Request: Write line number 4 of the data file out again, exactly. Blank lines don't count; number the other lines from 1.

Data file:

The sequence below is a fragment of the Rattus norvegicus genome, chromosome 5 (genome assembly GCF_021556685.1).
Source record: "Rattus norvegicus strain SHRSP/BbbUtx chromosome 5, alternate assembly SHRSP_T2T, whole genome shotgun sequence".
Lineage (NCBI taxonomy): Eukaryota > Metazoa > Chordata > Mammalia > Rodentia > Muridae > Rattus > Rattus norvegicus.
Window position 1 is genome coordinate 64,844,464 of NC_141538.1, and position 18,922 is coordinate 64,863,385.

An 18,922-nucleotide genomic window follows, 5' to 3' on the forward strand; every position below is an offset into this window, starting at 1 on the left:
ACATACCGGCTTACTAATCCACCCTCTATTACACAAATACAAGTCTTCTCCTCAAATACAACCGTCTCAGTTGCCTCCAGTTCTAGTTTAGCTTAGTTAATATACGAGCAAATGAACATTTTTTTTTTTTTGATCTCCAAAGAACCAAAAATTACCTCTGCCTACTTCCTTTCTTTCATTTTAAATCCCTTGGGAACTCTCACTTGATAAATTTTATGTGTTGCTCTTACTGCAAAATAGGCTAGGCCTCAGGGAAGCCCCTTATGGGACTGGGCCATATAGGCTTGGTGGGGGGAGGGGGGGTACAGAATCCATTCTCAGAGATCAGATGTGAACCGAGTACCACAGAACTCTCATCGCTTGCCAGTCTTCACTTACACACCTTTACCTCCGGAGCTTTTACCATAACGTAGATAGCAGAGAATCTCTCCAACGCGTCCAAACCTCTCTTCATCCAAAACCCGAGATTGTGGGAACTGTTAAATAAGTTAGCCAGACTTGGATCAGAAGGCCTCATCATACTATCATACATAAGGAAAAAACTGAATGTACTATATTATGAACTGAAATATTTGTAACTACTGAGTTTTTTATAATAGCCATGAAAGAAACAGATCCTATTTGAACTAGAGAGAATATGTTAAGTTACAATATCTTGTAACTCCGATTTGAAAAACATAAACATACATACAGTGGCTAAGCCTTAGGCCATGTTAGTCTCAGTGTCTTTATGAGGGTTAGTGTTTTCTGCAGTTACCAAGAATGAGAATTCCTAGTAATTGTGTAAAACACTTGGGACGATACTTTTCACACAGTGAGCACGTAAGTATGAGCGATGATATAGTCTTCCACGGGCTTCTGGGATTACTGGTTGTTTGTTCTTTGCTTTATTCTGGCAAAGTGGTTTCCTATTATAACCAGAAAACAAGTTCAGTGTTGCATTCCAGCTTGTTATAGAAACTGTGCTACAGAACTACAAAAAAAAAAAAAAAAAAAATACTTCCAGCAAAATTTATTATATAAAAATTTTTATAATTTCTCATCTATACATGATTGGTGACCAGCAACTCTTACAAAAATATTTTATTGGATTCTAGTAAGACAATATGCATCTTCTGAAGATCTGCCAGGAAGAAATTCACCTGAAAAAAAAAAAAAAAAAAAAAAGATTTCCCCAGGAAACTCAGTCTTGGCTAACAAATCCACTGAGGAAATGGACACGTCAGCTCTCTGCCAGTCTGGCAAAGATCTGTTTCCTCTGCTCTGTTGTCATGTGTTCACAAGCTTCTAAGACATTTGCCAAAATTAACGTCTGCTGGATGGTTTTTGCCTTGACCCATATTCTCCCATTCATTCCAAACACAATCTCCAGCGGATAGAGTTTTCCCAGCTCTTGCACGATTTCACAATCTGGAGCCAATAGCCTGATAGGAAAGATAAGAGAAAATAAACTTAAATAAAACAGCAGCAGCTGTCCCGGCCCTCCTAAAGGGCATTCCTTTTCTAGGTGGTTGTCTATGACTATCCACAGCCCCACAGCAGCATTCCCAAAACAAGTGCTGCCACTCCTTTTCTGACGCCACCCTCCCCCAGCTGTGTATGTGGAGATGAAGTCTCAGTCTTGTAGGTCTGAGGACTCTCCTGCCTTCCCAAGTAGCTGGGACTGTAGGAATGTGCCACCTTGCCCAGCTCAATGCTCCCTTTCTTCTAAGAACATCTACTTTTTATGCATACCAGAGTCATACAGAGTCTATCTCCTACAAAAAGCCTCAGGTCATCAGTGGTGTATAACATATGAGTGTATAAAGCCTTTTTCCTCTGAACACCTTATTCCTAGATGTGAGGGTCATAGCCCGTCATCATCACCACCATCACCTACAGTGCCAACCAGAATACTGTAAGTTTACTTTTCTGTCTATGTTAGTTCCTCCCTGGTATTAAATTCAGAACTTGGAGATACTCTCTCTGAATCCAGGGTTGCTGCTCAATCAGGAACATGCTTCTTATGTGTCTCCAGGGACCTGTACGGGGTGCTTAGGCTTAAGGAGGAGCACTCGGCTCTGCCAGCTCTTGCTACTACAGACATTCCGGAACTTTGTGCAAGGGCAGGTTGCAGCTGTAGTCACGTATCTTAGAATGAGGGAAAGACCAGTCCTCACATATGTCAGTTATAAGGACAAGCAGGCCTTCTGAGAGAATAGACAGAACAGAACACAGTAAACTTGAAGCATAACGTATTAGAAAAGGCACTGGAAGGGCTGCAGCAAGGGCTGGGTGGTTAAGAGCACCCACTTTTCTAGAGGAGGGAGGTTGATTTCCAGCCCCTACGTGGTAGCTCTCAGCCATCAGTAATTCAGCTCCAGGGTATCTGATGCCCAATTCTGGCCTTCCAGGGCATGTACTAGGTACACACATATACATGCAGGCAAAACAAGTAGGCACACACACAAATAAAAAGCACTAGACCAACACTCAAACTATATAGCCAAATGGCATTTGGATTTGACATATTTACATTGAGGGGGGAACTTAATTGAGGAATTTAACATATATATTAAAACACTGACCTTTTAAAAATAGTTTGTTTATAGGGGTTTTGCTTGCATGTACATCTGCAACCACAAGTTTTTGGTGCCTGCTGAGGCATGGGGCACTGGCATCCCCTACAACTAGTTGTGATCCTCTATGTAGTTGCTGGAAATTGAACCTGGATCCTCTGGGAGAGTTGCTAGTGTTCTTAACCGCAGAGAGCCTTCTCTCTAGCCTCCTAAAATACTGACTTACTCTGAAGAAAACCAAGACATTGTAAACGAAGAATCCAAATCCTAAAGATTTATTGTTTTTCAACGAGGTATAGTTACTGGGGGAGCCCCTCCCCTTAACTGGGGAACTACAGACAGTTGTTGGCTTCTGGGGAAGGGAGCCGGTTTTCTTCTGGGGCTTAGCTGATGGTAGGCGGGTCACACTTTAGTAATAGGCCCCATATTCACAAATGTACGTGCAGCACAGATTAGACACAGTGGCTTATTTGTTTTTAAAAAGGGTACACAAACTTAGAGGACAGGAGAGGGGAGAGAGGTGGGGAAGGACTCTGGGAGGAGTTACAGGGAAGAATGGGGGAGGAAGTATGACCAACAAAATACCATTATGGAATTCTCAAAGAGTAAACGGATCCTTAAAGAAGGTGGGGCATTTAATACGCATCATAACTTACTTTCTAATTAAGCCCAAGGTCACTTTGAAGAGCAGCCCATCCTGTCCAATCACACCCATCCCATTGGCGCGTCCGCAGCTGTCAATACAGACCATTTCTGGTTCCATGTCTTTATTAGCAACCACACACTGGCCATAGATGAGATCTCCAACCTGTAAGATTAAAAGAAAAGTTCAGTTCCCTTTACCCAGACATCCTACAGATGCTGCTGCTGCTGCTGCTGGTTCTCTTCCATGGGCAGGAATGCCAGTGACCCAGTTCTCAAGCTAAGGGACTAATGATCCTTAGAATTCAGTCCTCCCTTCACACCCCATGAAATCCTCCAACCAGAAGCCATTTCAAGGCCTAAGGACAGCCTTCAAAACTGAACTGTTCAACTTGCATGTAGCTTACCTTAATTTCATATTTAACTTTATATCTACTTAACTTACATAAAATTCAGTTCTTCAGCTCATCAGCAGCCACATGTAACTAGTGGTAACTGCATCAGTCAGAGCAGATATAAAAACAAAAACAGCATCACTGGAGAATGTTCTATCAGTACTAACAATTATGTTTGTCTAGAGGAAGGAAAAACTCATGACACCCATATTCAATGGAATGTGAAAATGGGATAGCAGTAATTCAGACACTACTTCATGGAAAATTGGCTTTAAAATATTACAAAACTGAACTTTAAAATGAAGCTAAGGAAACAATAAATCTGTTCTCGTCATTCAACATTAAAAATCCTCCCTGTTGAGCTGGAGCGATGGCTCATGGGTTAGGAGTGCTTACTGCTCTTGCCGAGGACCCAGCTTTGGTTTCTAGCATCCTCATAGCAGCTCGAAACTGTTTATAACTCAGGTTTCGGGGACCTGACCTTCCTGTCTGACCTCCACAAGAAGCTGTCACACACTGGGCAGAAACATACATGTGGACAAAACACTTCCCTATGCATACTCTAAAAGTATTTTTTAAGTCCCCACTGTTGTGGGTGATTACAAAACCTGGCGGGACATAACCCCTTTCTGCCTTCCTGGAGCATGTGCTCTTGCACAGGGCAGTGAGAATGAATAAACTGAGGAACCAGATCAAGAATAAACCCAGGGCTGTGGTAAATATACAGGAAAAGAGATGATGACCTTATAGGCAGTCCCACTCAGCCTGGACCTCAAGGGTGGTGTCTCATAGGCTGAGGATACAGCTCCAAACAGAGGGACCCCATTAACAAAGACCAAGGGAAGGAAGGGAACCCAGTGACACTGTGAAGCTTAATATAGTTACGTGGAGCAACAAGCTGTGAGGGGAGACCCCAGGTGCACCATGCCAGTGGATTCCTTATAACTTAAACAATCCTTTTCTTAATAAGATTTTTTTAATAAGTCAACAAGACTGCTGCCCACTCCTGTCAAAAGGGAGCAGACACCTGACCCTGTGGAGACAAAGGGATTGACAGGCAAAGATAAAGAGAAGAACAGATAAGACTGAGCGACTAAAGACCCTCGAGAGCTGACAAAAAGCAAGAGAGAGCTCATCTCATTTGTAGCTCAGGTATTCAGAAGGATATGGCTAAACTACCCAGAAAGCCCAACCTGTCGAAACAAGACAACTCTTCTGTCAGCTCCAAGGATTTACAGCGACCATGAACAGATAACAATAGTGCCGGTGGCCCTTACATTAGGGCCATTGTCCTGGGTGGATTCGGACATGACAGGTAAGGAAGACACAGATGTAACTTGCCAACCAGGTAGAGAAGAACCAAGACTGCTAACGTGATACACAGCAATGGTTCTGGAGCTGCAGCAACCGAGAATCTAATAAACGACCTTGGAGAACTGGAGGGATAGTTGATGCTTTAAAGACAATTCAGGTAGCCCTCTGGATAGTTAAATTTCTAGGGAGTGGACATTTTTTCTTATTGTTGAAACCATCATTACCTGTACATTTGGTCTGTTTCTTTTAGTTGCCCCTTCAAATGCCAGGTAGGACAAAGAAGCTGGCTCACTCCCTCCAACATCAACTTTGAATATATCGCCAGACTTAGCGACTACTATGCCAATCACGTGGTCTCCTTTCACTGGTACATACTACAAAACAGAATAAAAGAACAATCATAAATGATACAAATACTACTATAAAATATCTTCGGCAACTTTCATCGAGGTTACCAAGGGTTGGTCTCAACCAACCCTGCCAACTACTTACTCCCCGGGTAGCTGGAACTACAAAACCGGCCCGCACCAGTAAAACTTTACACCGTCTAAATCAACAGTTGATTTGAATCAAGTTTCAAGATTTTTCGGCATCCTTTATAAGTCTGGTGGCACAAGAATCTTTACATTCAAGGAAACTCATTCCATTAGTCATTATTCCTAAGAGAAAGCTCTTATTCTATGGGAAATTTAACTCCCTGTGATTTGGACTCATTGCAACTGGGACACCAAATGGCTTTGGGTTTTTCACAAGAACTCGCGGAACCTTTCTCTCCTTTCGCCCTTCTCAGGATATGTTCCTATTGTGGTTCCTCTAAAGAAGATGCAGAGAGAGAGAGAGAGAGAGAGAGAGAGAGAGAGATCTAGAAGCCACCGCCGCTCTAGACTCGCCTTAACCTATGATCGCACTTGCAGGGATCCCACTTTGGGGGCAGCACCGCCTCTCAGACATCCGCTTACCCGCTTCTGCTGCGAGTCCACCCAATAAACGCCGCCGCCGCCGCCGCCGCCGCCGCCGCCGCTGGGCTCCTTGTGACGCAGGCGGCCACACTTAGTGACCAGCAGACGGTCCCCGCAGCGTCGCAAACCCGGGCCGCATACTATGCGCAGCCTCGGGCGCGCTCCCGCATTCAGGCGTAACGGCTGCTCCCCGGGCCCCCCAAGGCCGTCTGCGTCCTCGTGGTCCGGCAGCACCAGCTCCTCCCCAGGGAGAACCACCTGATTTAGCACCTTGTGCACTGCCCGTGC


Window position 1 is genome coordinate 64,844,464 of NC_141538.1, and position 18,922 is coordinate 64,863,385.